The primary argument seems to be that by changing the direction of a franchise, developers are somehow invalidating or diminishing the games that came before. It’s an argument that claims that the issue is not the quality of the new title, but the fact that it is different at all. These fans are not worried about whether the new DmC will be any good or not; to them, this is unimportant. What matters to them is that the very difference between this game and the old (‘real’) Devil May Cry games means that they will never see another game that is just like their particular favourite, no more games in the ‘true’ Devil May Cry series.
The argument becomes not ‘I don’t believe this game should exist because it doesn’t look as good as previous titles in the series’, but ‘I don’t believe this game should exist because it’s not exactly the same as previous entries in the series.’
Now, I will defend to the death a person’s right to dislike something for any reason they choose, but that doesn’t stop me from believing that disliking a thing on principle because it’s not Just Like The Old Ones is a damn stupid reason to dislike something.
I suppose the question I’d ask at this point is, how many entries in a series are enough? How many games should there be that are Just Like The Old Ones before taking the series in a new direction becomes acceptable? The sentiment is evidently that four Devil May Cry games are not enough, so how many is enough? Five? Ten? Thirty?
Videogames must change, or become stagnant. This is true of the medium as a whole, and of any particular franchise. Hell, it’s true of every damn medium, anywhere. If all developers remained ‘true’ to the ‘real spirit’ of their franchises, then games would not have developed much past Pong.
I always try to make the point that new entries in a series do not suddenly make the beloved old ones obsolete. The fact that Final Fantasy XIII-2 is a turd doesn’t make Final Fantasy IX any less of a classic (citation: personal opinion). DMC3 is not going to suddenly disappear, or become rubbish, just because the new DmC is moving in a different direction.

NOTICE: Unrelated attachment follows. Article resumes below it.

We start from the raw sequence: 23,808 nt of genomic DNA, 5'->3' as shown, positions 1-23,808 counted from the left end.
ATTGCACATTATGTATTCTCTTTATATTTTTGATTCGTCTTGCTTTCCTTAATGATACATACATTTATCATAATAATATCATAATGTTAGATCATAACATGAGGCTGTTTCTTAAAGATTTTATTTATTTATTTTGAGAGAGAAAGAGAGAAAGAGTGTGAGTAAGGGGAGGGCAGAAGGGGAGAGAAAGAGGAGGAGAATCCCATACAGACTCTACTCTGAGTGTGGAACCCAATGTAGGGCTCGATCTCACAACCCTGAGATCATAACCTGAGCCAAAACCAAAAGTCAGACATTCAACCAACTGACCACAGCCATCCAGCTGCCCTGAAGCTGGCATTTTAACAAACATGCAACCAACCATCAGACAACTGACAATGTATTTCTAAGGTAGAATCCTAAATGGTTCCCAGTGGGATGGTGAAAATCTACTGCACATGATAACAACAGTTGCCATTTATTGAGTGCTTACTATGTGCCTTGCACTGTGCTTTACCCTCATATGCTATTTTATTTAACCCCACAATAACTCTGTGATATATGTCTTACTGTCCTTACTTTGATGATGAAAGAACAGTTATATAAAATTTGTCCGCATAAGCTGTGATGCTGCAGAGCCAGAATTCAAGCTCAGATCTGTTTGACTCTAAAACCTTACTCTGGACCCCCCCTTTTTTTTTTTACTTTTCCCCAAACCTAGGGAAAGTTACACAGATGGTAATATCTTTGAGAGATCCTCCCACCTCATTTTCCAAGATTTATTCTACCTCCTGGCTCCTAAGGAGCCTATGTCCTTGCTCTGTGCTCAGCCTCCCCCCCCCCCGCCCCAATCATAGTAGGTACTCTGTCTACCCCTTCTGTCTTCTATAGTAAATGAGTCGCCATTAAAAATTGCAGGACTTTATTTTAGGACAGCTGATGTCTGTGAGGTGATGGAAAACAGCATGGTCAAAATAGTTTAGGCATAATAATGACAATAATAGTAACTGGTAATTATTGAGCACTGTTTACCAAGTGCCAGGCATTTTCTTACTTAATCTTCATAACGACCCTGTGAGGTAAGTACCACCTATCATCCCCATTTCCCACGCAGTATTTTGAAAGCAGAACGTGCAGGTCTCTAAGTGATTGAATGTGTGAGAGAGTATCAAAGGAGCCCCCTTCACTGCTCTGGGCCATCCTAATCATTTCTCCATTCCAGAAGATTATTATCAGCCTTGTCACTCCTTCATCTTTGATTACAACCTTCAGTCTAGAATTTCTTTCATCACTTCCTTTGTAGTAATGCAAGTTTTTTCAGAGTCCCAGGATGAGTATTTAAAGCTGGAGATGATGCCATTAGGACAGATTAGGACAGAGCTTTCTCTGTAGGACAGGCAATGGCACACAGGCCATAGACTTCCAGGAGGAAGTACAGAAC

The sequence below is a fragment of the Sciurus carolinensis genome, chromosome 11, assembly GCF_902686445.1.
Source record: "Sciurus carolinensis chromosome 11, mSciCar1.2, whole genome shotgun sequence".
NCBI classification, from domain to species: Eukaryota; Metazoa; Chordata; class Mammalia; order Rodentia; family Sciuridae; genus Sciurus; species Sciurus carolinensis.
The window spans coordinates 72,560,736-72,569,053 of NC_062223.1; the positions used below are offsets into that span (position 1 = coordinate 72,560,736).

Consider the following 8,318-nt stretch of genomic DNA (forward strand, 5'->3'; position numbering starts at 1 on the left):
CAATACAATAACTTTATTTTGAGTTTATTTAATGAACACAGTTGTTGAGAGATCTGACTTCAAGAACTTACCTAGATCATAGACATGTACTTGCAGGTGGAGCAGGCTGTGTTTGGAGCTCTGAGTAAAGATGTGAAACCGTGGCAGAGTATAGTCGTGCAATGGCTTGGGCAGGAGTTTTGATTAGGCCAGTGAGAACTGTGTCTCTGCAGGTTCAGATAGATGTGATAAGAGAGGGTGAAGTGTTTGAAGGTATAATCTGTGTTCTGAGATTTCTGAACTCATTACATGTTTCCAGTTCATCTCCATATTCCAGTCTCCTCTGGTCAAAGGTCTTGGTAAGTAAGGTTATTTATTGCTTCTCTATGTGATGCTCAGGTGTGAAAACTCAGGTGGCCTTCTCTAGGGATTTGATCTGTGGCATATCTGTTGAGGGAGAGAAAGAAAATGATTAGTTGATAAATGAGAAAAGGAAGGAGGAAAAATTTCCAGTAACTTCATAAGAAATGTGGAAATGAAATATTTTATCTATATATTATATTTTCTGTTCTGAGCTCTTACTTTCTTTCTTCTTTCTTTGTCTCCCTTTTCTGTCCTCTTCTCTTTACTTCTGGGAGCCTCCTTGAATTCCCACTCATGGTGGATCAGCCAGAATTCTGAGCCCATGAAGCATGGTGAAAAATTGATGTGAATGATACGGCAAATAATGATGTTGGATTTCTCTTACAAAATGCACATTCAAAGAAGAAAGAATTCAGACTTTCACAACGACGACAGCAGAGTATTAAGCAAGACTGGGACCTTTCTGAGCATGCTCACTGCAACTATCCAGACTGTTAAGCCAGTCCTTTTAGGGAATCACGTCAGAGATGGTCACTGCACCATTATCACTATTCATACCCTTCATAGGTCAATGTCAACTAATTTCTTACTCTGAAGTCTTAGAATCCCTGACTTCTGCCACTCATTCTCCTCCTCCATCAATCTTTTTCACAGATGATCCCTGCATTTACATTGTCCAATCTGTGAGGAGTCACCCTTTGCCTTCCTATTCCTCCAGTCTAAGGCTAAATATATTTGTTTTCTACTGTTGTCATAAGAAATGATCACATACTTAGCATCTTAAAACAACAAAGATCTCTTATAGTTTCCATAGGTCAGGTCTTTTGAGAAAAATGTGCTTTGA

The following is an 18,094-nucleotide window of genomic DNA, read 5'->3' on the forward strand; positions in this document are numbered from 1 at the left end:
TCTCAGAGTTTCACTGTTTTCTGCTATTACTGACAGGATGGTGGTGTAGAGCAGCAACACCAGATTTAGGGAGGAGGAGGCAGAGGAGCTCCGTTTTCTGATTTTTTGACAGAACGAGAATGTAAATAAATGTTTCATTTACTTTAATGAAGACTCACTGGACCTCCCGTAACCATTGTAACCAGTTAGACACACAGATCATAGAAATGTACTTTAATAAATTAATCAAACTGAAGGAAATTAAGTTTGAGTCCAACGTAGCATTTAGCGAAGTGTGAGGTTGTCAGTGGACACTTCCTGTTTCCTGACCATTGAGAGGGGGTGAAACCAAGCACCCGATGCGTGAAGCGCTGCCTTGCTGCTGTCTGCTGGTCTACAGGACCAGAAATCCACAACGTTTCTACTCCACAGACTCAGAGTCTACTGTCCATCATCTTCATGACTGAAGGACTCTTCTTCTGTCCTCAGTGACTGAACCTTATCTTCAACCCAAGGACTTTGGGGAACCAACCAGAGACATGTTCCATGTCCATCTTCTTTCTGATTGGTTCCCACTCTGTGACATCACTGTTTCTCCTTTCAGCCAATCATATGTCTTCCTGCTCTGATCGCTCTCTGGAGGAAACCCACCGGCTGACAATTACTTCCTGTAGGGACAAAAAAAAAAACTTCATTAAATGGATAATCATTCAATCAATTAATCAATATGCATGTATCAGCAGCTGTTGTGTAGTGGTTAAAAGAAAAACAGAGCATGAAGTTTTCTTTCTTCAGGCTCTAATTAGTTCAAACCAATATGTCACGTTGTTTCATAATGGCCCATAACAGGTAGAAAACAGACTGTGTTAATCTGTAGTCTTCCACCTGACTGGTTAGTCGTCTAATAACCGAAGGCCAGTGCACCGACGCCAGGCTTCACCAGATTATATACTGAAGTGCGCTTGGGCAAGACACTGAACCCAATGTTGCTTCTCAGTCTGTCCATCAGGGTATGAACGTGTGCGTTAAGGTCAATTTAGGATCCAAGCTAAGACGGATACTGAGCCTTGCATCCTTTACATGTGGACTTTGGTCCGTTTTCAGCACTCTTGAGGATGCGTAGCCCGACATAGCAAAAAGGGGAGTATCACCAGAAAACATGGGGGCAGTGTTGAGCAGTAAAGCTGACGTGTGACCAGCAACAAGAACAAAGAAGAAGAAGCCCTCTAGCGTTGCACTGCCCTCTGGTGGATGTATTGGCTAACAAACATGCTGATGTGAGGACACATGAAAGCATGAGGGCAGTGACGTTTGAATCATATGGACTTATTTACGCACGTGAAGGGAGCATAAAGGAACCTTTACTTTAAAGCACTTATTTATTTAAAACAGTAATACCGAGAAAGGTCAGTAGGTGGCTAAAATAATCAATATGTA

The answer I get from fans is that this isn’t good enough. They are not content to replay the series classics; they want new games, but new games that are exactly like the series classics. Anything else is ‘betraying’ the ‘spirit’ of the franchise.
This is an extraordinarily narrow-minded view of the games medium. It’s entitled and selfish, conservative if not actively regressive. It’s also a very human reaction; at its heart lies good old fear of change.
Fans love the ‘classic’ titles, love them to a point that anything different must be something that they automatically cannot love as much. If the original was so great, then ‘different’ must be ‘worse’. It’s understandable, when you consider how personally connected some people feel to these games, but that doesn’t stop it from being a stupid argument.
‘Different’ is good. We need different, we need change, lots of it, for the industry to grow. And no, new does not always mean better, but that’s beside the point. Fearing and denying change can only lead to stagnation, to an industry in which innovation takes a back seat to yearly franchise iterations and cynical HD re-releases.
Hopefully, that’s something that all of us apart from perhaps the die-hardiest of fans want to avoid. Hopefully, developers will continue to ignore the cries of those that call themselves ‘fans’ in favour of moving the industry forward.